Join a study

Researchers use clinical trials to investigate new approaches to prevent, detect, and treat diseases and conditions, including mental illnesses. An important objective of clinical trials is to determine whether a new treatment or test is safe and effective. Participants should be aware that although clinical trials may benefit them as individuals, they are primarily intended to gain new scientific knowledge in order to help others in the future.

Patients and healthy volunteers are involved in many studies conducted at NIMH and across the country. Due to what clinical trials uncovered in years past, we now have new and better treatment options. Help find the answers to tomorrow’s medical problems. Get an understanding of the benefits and risks of clinical trials from your doctor before deciding if one is right for you.

Mental help for UK residents

There are a lot of places you can go for help if you’re experiencing mental health issues or need immediate support.

We are unable to provide individual or urgent support to people in crisis because we are focusing on challenging stigma and discrimination in society. However, there are numerous mental help resources available for mental health helpline UK. Below are some:

NHS England IAPT (Improving Access to Psychological Therapies)

Those living in England can use this website to find and refer themselves to mental health services in their area.


You should seek immediate expert advice and assessment if you are experiencing a mental health crisis.

Even though services seem busy due to Coronavirus at the moment, knowing that support is available is important.

NHS urgent mental health helplines

The NHS provides mental health services to people of all ages.

You can contact:

  • Support and advice are available 24 hours a day for you, your family, your child or a loved one.
  • Talk to a professional to get mental health help.
  • Make sure you get an assessment to help you determine your treatment options.

Call 111 for advice or request an urgent appointment with a doctor if:

  • NHS mental health helpline is not accessible to you in your area.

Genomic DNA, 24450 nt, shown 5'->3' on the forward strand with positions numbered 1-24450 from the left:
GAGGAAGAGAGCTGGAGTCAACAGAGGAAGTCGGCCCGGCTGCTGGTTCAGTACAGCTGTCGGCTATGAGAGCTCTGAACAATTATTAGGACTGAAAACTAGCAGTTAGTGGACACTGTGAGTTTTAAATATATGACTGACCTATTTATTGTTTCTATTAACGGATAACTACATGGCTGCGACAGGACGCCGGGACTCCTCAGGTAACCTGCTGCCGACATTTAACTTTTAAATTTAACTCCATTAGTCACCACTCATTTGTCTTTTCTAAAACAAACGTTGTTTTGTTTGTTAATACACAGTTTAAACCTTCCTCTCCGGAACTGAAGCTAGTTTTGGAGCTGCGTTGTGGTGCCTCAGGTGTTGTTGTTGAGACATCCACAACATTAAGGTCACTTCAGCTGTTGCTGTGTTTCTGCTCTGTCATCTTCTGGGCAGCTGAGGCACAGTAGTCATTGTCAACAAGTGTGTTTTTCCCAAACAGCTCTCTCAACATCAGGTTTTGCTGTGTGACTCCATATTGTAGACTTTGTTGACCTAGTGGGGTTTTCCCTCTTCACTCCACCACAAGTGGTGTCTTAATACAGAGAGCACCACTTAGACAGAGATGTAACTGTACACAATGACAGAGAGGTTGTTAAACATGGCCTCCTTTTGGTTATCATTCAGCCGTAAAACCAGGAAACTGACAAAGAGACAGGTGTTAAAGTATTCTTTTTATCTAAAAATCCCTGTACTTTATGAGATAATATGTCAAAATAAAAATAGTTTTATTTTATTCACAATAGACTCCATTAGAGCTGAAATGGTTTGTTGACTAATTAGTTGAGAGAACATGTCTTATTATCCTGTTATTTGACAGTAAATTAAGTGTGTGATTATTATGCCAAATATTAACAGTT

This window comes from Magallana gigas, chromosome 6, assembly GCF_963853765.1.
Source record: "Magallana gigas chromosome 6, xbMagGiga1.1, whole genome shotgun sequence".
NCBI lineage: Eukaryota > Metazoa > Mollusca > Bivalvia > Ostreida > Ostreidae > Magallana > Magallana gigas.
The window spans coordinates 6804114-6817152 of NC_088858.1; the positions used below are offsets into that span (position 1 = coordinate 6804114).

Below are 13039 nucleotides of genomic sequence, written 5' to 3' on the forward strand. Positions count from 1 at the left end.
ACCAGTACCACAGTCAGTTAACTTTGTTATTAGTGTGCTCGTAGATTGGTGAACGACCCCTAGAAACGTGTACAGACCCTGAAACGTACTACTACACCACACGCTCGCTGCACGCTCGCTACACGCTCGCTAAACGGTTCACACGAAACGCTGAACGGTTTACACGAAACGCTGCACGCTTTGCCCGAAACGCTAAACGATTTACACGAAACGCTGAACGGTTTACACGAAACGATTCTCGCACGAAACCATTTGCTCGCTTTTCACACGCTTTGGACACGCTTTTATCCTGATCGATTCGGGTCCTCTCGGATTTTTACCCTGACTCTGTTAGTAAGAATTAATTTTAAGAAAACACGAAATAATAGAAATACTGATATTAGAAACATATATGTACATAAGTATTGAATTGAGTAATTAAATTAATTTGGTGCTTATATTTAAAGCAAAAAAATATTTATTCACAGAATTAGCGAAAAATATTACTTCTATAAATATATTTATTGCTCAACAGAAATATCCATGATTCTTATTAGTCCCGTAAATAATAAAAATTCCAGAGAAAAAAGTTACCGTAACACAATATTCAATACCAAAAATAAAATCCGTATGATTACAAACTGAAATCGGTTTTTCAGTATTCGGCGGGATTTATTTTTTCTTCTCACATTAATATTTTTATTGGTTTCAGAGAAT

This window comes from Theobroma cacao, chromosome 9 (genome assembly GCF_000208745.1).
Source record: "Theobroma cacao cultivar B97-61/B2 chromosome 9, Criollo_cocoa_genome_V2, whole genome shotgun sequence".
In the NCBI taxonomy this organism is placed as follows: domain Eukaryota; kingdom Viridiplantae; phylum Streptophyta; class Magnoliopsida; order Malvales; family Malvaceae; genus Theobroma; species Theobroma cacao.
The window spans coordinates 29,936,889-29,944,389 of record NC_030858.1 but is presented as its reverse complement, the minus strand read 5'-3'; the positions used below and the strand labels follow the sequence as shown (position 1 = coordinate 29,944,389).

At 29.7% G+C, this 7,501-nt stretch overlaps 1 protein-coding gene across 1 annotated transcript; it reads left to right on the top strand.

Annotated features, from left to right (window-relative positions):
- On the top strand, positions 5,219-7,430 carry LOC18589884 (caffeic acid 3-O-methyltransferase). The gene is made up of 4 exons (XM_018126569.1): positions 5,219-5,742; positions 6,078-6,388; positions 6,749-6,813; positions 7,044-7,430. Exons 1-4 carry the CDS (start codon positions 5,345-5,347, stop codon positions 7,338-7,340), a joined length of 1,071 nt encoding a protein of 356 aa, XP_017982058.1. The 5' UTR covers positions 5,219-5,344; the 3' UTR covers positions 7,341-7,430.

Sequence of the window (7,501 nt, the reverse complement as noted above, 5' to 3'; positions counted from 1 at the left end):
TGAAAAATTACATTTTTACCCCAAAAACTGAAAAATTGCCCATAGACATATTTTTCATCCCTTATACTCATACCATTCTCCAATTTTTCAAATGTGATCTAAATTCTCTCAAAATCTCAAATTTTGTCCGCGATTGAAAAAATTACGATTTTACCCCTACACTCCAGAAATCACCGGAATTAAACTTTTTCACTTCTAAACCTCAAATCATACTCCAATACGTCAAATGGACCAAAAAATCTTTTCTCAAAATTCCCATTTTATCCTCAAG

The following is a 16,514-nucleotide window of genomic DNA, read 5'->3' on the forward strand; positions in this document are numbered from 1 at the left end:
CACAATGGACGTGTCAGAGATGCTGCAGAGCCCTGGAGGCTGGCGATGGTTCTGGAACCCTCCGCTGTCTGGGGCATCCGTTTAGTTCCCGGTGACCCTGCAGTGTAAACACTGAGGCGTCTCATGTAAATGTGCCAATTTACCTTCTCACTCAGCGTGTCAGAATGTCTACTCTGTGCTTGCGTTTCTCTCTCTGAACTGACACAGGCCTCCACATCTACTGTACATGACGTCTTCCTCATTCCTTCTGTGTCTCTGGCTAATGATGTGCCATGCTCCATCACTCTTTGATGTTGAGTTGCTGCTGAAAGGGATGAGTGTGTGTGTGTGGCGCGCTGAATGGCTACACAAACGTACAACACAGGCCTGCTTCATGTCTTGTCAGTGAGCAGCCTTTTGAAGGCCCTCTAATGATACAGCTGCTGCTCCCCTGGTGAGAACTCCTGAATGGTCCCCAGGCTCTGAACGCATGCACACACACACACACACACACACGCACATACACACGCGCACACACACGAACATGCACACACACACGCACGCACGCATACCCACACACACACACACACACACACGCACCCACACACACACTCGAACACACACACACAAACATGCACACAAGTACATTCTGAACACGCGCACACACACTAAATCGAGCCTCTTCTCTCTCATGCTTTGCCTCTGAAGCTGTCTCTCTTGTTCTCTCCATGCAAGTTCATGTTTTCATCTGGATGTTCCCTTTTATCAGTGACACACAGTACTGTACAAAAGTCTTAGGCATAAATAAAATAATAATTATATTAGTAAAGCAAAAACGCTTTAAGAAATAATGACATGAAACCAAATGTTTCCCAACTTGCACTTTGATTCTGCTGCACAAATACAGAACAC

• The problem with your mental health is urgent, but not an emergency.
  • You don’t know what to do.

You can call 111 to find out where to get help if you need it.

You can also use the NHS 111 online service.

You may be able to reach a nurse, or nurse who specializes in mental health, by phone.

You can get mental health services from your GP as well as receive advice about helpful treatments. It is possible that some of these mental health services can be accessed by yourself.

You should call 999 or go to A&E immediately if:

  • Someone has taken an overdose or been seriously injured – their life is at risk.
  • Neither you nor another person feels safe.

Mental health emergencies are just as serious as physical emergencies. This will not be a waste of time.

Call 911 immediately.

Mental health help Canada

Canadians can use these resources in emergencies to get help for mental health:

Canada suicide prevention service

The Canada Suicide Prevention Service provides 24×7 service to anyone who is thinking about suicide. The phone number is 1-833-456-4566.

Residents of Québec can call 1 866 APPELLE (1.866.277.3553).

You can find crisis centers and crisis organizations near you at Crisis Services Canada.

Hope for wellness helpline

Contact Hope for Wellness online or by calling 1-855-242-3310 (toll-free).

The program is open to all Indigenous people in Canada who require immediate crisis intervention. When you want to talk or are distressed, you can call an experienced and culturally sensitive helpline counselor for help.

Counseling is available in both English and French over the phone and online.  Additionally, Inuktitut, Ojibway, and Cree counseling are available upon request.

Mental help Australia

Residents of Australia can use these resources in emergencies to get mental health help:

Beyond Blue

Beyond Blue is committed to increasing awareness and reducing stigma of depression and anxiety. Call 24 hours a day, 7 days a week, or chat online or send an email.